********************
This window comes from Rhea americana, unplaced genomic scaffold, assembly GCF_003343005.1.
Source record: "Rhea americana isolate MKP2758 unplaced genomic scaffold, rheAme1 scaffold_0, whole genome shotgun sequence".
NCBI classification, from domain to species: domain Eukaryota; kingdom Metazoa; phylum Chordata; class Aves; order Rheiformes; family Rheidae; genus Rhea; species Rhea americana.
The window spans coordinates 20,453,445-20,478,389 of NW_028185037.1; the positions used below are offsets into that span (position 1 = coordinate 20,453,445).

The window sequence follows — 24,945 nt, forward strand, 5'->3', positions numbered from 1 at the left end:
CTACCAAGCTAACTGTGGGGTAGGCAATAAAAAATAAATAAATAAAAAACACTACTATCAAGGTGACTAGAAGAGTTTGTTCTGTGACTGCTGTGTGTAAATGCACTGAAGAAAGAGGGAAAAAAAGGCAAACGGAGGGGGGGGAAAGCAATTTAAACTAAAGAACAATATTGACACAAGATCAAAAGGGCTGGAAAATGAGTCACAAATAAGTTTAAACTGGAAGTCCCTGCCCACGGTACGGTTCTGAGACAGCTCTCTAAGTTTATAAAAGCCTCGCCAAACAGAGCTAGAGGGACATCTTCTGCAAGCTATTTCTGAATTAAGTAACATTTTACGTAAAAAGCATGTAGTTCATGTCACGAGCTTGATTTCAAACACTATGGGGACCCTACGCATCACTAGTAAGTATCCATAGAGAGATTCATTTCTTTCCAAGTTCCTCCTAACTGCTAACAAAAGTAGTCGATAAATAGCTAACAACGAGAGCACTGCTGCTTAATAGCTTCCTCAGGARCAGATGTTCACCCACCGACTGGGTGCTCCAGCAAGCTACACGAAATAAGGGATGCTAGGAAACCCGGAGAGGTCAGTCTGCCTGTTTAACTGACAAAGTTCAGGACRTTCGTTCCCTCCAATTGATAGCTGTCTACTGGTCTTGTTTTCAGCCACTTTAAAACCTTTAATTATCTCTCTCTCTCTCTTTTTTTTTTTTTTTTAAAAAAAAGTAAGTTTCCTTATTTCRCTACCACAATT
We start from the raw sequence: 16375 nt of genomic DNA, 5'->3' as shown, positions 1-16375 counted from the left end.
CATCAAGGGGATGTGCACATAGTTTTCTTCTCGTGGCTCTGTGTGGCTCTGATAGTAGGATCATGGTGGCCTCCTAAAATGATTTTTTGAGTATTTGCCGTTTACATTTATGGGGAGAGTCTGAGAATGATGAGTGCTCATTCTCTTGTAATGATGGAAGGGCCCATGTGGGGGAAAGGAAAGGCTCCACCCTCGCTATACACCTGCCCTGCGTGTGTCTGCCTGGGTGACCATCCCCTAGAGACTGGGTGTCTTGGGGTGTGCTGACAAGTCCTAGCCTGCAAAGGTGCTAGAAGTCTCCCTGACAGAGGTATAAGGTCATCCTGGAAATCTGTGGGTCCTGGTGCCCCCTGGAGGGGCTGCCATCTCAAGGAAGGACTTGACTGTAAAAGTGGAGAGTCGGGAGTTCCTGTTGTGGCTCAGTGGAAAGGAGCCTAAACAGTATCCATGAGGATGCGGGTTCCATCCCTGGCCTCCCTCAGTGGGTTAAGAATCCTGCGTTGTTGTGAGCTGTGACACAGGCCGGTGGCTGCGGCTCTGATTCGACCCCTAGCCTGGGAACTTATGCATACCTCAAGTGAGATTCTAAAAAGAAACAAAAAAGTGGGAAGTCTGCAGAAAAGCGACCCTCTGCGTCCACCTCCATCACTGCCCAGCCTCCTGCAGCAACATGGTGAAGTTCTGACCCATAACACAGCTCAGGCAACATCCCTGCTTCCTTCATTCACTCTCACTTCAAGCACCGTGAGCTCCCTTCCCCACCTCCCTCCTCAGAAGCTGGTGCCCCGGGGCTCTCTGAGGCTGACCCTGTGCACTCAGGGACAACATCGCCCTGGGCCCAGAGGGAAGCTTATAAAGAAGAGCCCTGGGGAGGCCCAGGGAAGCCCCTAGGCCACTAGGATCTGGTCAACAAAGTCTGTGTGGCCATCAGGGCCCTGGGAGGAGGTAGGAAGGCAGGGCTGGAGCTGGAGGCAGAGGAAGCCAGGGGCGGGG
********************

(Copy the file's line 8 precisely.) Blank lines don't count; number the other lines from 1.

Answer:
CATCAAGGGGATGTGCACATAGTTTTCTTCTCGTGGCTCTGTGTGGCTCTGATAGTAGGATCATGGTGGCCTCCTAAAATGATTTTTTGAGTATTTGCCGTTTACATTTATGGGGAGAGTCTGAGAATGATGAGTGCTCATTCTCTTGTAATGATGGAAGGGCCCATGTGGGGGAAAGGAAAGGCTCCACCCTCGCTATACACCTGCCCTGCGTGTGTCTGCCTGGGTGACCATCCCCTAGAGACTGGGTGTCTTGGGGTGTGCTGACAAGTCCTAGCCTGCAAAGGTGCTAGAAGTCTCCCTGACAGAGGTATAAGGTCATCCTGGAAATCTGTGGGTCCTGGTGCCCCCTGGAGGGGCTGCCATCTCAAGGAAGGACTTGACTGTAAAAGTGGAGAGTCGGGAGTTCCTGTTGTGGCTCAGTGGAAAGGAGCCTAAACAGTATCCATGAGGATGCGGGTTCCATCCCTGGCCTCCCTCAGTGGGTTAAGAATCCTGCGTTGTTGTGAGCTGTGACACAGGCCGGTGGCTGCGGCTCTGATTCGACCCCTAGCCTGGGAACTTATGCATACCTCAAGTGAGATTCTAAAAAGAAACAAAAAAGTGGGAAGTCTGCAGAAAAGCGACCCTCTGCGTCCACCTCCATCACTGCCCAGCCTCCTGCAGCAACATGGTGAAGTTCTGACCCATAACACAGCTCAGGCAACATCCCTGCTTCCTTCATTCACTCTCACTTCAAGCACCGTGAGCTCCCTTCCCCACCTCCCTCCTCAGAAGCTGGTGCCCCGGGGCTCTCTGAGGCTGACCCTGTGCACTCAGGGACAACATCGCCCTGGGCCCAGAGGGAAGCTTATAAAGAAGAGCCCTGGGGAGGCCCAGGGAAGCCCCTAGGCCACTAGGATCTGGTCAACAAAGTCTGTGTGGCCATCAGGGCCCTGGGAGGAGGTAGGAAGGCAGGGCTGGAGCTGGAGGCAGAGGAAGCCAGGGGCGGGG